At a minor gala yesterday evening, Opal was presented with the 2008 annual UU Choirpractor award. This award is unique (ie. a spur-of-the-moment invention of her mum’s) in that it recognizes Guide dogs who attend endless hours of choir practice at the Universalist Unitarian Church of Halifax. Guide dogs (especially Opal) are forced into all manner of situations because of their mums and dads varied activities and interests. Judo classes, chess club, work, swimming lessons, excruciatingly boring meetings, shopping, air travel, picnics, physiotherapy appointments and on and on. But choir? Listening to Peter, Paul and Mary wannabes and others who insist on experimenting with annoying-sounding instruments like Kazoos and slide whistles as they prepare for an upcoming Gospel sing-along evening? and then, to follow up with yet another choir practice, one of a more traditional type, but still equally loud and boring? “This is Service Dog hell week”, read the thought bubble above her head yesterday. Opal’s saving grace (NOT Amazing), was the power nap between the two gigs on the floor in the worship room and the pot luck snack-a-thon to end off the evening. So, in the true spirit of UU recognition (UU’s are VERY big on patting each other on the back…we are after all, very kind, fair folk), I presented Opal with the 2008 Choirpractor award when we got home (and a cookie). It is for service above and beyond the call of duty, but I truly believe, that deep in her heart and doggie soul, she LOVES CHOIR PRACTICE!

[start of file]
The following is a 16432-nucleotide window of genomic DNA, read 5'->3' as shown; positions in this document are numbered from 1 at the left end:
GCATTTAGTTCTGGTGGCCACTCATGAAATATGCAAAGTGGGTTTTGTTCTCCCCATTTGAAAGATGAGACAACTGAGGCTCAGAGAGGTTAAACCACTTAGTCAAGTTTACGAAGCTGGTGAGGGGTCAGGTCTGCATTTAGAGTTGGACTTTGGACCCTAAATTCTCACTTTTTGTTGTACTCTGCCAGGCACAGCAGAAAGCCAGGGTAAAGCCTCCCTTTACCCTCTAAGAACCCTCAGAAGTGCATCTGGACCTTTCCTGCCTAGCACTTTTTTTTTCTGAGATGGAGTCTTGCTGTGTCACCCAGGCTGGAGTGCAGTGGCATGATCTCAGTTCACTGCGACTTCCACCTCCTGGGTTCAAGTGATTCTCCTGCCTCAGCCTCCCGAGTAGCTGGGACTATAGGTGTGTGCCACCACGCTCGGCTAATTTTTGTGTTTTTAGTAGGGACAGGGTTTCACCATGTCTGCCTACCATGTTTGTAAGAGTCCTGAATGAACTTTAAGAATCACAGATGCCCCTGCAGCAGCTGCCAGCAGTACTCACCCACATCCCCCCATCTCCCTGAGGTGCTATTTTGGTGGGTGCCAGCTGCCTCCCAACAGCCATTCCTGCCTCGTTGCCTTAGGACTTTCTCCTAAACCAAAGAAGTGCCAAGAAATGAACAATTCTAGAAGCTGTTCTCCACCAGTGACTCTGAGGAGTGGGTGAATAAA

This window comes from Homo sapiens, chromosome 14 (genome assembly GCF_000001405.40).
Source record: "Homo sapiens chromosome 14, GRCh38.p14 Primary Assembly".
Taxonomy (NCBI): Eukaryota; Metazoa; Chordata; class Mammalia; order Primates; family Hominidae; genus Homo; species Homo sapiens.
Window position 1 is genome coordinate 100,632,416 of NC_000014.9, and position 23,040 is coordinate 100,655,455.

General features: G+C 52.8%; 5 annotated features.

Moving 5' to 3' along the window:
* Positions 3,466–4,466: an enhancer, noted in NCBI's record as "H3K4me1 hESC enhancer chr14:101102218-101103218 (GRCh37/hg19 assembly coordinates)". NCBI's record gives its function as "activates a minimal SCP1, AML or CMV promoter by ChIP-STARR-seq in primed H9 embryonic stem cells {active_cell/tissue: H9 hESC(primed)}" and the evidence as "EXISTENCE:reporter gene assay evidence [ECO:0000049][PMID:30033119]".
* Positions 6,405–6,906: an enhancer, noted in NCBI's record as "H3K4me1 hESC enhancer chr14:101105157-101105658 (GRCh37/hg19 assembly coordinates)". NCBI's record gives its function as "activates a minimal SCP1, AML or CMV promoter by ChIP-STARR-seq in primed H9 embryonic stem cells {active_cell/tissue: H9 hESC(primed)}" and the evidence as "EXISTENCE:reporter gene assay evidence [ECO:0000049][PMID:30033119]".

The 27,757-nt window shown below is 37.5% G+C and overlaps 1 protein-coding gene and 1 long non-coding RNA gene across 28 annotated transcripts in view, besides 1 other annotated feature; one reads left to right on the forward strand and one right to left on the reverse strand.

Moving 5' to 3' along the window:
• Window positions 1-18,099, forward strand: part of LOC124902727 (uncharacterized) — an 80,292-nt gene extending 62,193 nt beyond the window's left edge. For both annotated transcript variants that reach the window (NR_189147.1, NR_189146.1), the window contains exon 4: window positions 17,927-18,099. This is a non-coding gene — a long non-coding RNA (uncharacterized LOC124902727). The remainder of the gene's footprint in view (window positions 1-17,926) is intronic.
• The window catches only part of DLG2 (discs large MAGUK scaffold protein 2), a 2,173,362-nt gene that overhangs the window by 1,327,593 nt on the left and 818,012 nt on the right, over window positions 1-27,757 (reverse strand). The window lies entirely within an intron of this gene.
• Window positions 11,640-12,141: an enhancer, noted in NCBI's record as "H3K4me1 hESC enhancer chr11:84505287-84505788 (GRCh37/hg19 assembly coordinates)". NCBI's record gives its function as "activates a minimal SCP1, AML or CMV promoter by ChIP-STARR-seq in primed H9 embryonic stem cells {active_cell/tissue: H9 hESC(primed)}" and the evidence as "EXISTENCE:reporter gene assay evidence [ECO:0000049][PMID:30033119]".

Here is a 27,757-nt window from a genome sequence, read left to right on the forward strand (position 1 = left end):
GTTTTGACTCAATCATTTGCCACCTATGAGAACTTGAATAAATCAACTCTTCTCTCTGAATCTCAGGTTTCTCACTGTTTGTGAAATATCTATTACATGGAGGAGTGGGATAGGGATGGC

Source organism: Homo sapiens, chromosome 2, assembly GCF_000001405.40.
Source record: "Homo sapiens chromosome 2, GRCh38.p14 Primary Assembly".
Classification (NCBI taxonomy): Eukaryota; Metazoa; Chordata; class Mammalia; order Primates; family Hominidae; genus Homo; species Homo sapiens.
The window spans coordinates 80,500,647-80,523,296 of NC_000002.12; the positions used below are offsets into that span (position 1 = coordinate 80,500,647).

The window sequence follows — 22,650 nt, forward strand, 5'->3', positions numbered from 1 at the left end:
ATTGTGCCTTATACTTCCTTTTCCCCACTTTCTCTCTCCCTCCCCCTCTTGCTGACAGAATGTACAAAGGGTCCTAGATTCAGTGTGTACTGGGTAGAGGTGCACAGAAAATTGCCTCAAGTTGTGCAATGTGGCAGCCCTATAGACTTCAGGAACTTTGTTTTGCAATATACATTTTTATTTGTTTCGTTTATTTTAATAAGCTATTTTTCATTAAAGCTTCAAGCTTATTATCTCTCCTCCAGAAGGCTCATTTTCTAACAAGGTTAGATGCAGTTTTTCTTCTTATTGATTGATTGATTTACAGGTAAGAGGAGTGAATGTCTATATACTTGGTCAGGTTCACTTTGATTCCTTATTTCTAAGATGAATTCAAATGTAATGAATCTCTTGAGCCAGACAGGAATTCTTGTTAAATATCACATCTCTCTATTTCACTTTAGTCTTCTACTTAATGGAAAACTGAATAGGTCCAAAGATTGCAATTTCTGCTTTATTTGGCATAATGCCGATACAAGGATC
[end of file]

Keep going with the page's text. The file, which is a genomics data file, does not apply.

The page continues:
Ya gotta love a UU (Universalist Unitarian) choir practice. I love to sing. I do so incessantly and not particularly well. I go to choir practice at church. Heck, I go to practices for TWO UU choirs (Only a UU church with a congregation of 102 people in total–many old or living out of town–would dream of accommodating more than one choir). The Chalice Singers (not to be confused with the UU Family Singers) meet Thursday nights. Under Deborah’s patient and devoted tutelage, a handful of aspiring voices gathering to practice hymns and songs for upcoming events at our church. Some of these voices are, umm, shall we say, less than ‘on pitch’ (and I’m not talking about ME). It doesn’t matter here. We start out with stretching and follow up with a few voice warm ups. The first time Opal attended choir practice, she was a little puzzled as she watched us do calisthenics and listened to the funny sounds coming out of us..the rising sigh, (“aahhhhhhhh” and the lowering sigh (uhhhhaaaah) , the “shee, shees” , “la, la, las” etc. Now she just goes to sleep on her beach towel and ignores us until break time when sometimes, food comes out. Everyone is welcome at choir practice, no matter how badly they sing. And we’re not THAT bad, probably because we try so hard. It’s the earnest commitment to the song that makes us sound good. There is something totally rejuvenating about singing, especially the hymns and gospel tunes we perform, not to mention the show tunes with adapted lyrics. No matter what kind of funk I arrive to choir practice in, I always leave feeling satisfied, happy, and energized. I also (with a little trepidation) started attending Tuesday’s ‘After Choir’ practice. The ‘After Choir’ is the ‘hip’ choir that sings contemporary songs with instruments (plento-o-guitars here). I love the ‘band’ feeling to it. Who doesn’t want to pretend they are on stage performing with Peter, Paul and Mary? ( and if you don’t know who THEY are, then you need a course in folk music 101). The camaraderie and intimate setting, combined with the sheer joy of singing, makes joining a church choir (at least, a UU choir) a choice worth making.